Shadi Al-Atallah was born and grew up in Saudi Arabia. Since graduating from Camberwell College of Arts BA Illustration in summer 2018 Shadi has been busy! As well as currently studying a postgraduate course at The Royal College of Art, Shadi was recently scouted and commissioned by Kanye West’s creative team to produce artwork for two of his latest singles. She has also been involved with BBZ, BBZ BLACK BOOK, is an online directory of QUEER WOMXN, trans folk and non-binary artists of Black Ancestry. It highlights the importance of the digital space and how it has influenced this community around the world, off and online.
Please tell us a bit about your background and how you came to study at Camberwell?
I did a Foundation and I was based in Camberwell. I got interested in communications and found, through online research, that Camberwell had a reputation for being one of the best illustration courses. My tutors at foundation encouraged me to so I decided to go for it, I had applied to all UAL colleges, but I liked the area and the kind of homely feel to the place, so I wanted to continue studying there.
Describe your art/design practice now?
At this moment in time, I’m focused on making paintings, most of which are large scale (around 2 meters or 3 meters in width and height) on un-stretched canvas. I began experimenting with that in my last year of Illustration at Camberwell. My last series which I had done for my degree show was called ‘Catharsis’ and it was formed of a series of paintings depicting distorted versions of myself and my body, it was a little dark, but also playful. I was exploring the ideas of release and its connections to mental health, racial and sexual identities and linking them back to the spiritual practices passed down by Afro-Arab ancestors.
Your current postgraduate study at Royal College of Art:
I chose a different route, painting. Studying a Fine Art subject is a completely different approach to a design subject like illustration. I’m still getting used to the ‘art speak’ and very conceptual ideas that I didn’t explore as much during my time doing illustration.
How did you become to be involved in BBZ BLK BK Collective / sorry you feel uncomfortable collective?
I saw their call out for Queer artists of Black ancestry. It was little too late, as it had passed the deadline, but I was lucky that they extended it and I managed to write the proposal last minute. It was my first time writing a proposal, so I found it intimidating, although I was confident about my work, I was skeptical about my proposal-writing skills.
You were one of ten selected to exhibit at the Alternative Graduation show that took place in July in Peckham. How was this experience?
The experience was really meaningful, aside from networking, I think I felt proud to be in that very radical and warm space. I enjoyed meeting the other artists and curators and networking with them as I barely personally knew any QTPOCs in the arts context. I got a lot of positive feedback in real life and a lot on social media as well, I think the media coverage also really helped in that sense.
Explain the importance of having a platform for QTPOC (Queer and Trans people of colour) artists?
I think the importance goes beyond just exposure and publicity. It’s about being visible and feeling a sense of belonging. Having a platform makes you feel like it’s worth the work you put into the art you create. A lot of the time artists from marginalised communities feel like their work goes into the void, but having a platform means it’s seen and the more its seen the more artists feel encouraged and valid.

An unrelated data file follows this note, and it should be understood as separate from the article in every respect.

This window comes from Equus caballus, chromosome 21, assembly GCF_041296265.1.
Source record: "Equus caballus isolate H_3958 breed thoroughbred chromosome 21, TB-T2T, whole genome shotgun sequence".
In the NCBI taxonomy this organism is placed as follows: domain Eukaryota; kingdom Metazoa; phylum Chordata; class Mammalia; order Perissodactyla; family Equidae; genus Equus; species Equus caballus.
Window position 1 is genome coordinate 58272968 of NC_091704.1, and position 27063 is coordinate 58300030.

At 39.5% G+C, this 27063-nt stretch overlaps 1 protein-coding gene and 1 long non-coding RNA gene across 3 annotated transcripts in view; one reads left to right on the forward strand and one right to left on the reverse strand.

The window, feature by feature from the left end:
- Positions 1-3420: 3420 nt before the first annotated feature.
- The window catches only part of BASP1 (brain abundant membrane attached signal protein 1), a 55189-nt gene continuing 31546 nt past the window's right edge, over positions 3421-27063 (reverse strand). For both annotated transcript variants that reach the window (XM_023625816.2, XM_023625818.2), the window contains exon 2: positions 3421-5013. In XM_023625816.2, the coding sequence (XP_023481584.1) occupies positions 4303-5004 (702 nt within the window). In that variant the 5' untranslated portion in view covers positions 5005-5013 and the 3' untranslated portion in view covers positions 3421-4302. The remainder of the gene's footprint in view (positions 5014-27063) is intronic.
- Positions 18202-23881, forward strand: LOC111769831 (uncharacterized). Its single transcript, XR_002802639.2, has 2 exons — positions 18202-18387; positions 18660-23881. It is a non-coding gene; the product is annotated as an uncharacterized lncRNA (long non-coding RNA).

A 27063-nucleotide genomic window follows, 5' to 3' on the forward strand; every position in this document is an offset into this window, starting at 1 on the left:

How powerful is Social Media as a platform for events and topics like this?
It’s very powerful. A lot of the time, social media is where communities are created nowadays. They allow people to congregate even in inaccessible spaces and situations.
Do you feel the exhibition has shaped or supported your practice?
Definitely! I’m very grateful for the exhibition, and for the space that was lead by young black queer creatives. It was a beautiful experience that I feel has given me the guidance and support I needed. It was a celebration of everyone that was a part of the show and their work. I would say it shaped the direction I’m going in now and it’s given me a platform bigger than I had expected.
Soon after graduating from Camberwell you produced the artwork for Kanye West’s single. This must have been surreal? How did this come about!?
It’s very surreal! How this came about, I’ll never know, but it was a month after the Alternative Graduate Show, so it must have been through one of the articles written about it. I was contacted directly by the creative team for the XTCY cover, which I was briefed to base off the Kardashian/Jenner’s photo and then again for the I Love It cover; Kanye provided inspiration for the colour scheme from Kerry James Marshall paintings, which I was happy about, since he’s definitely in my top 5 favourite painters and I draw inspiration from his work in terms of colour.
It’s very exciting and unexpected, and it does put extra pressure on you, but it’s also just very fun. I had the most fun designing the images used on the Porn Hub Awards merchandise.
Do you have an artist influence?
I’m influenced by so many things: internet culture, memes, stolen artefacts at the British Museum and my own personal experiences with relationships, daily life with Bipolar Disorder and my family history. In terms of artists, Kerry James Marshall, Samuel Fosso, Hassan Hajjaj, Kara Walker, Shadi Ghadirian, Francis Bacon, Kudzanai-Violet Hwami and a lot of figurative artists, because that’s the artwork that draws me. Mostly, I’m influenced by new art created by so many great emerging queer artists of colour, which is what I find most exciting at the moment.